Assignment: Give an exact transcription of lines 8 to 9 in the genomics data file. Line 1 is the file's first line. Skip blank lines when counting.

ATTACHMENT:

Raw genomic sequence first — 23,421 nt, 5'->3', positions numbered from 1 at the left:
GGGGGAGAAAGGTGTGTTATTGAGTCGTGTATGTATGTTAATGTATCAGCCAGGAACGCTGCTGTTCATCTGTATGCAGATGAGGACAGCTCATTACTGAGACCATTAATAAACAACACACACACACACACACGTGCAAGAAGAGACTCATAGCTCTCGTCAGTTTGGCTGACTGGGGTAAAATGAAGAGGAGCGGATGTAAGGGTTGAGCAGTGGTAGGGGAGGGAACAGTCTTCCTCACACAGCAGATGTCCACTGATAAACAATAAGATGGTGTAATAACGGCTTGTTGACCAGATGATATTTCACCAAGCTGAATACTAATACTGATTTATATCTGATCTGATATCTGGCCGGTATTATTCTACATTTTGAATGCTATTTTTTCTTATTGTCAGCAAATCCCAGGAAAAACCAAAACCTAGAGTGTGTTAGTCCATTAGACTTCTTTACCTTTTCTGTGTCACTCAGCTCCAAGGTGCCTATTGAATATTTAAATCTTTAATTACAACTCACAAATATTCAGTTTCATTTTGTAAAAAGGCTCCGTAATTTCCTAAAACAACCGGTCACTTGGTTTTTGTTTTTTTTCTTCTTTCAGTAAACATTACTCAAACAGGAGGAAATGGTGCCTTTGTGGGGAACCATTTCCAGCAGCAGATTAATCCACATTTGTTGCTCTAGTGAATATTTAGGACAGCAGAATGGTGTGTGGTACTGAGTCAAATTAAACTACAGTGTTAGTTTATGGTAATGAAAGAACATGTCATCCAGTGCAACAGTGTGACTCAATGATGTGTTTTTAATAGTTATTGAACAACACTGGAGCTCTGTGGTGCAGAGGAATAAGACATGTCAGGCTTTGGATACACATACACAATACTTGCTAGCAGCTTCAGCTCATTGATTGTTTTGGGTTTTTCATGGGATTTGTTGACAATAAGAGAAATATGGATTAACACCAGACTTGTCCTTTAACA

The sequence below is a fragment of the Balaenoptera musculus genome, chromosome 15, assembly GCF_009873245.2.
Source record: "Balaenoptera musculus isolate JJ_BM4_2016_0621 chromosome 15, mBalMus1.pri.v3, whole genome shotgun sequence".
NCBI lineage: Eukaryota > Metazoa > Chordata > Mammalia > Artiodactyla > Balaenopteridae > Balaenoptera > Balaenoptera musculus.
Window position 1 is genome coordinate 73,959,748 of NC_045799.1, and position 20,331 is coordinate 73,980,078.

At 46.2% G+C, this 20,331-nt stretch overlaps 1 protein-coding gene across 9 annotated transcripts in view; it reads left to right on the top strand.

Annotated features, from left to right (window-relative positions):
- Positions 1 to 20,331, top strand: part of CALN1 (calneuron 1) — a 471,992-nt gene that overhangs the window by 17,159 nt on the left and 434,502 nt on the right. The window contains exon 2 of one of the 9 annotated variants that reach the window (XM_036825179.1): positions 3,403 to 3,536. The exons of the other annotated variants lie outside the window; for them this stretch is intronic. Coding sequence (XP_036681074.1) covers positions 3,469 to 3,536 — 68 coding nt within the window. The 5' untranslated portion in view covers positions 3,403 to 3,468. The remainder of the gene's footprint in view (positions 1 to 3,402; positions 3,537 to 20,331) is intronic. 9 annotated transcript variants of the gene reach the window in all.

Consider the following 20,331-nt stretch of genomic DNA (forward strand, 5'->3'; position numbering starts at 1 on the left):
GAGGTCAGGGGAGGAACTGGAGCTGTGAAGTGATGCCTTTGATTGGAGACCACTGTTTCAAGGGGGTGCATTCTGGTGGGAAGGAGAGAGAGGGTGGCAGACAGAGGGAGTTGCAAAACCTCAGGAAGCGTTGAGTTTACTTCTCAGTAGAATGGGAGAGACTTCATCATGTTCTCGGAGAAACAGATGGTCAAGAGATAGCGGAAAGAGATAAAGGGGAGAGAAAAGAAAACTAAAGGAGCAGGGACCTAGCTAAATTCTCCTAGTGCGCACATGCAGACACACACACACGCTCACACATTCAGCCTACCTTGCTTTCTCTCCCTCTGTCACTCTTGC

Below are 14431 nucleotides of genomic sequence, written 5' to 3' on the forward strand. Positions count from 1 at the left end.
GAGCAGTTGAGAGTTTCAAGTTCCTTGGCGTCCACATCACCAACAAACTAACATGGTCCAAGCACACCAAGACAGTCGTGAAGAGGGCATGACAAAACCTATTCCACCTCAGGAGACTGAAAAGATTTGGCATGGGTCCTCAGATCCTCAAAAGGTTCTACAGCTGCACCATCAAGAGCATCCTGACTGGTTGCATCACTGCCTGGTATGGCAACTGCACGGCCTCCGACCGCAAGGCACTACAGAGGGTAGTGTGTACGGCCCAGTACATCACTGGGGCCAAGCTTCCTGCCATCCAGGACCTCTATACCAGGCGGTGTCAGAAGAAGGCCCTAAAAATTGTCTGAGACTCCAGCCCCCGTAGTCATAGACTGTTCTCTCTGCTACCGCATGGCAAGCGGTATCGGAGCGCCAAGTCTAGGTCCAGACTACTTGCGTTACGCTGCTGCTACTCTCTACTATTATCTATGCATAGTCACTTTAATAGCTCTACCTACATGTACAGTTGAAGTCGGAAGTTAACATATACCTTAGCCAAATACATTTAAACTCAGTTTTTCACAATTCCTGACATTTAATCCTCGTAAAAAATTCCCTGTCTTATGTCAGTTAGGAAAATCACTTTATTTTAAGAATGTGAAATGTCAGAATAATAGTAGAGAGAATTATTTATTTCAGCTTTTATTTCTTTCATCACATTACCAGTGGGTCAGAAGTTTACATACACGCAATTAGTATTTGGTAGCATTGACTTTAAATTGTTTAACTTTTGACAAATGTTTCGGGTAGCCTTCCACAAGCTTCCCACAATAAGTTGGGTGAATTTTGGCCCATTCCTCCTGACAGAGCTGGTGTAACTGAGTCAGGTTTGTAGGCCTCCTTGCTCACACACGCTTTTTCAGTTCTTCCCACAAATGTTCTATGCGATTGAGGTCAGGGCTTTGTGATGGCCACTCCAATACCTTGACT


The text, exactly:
Annotated features, from left to right (window-relative positions):
- Positions 1 to 20,331, top strand: part of CALN1 (calneuron 1) — a 471,992-nt gene that overhangs the window by 17,159 nt on the left and 434,502 nt on the right. The window contains exon 2 of one of the 9 annotated variants that reach the window (XM_036825179.1): positions 3,403 to 3,536. The exons of the other annotated variants lie outside the window; for them this stretch is intronic. Coding sequence (XP_036681074.1) covers positions 3,469 to 3,536 — 68 coding nt within the window. The 5' untranslated portion in view covers positions 3,403 to 3,468. The remainder of the gene's footprint in view (positions 1 to 3,402; positions 3,537 to 20,331) is intronic. 9 annotated transcript variants of the gene reach the window in all.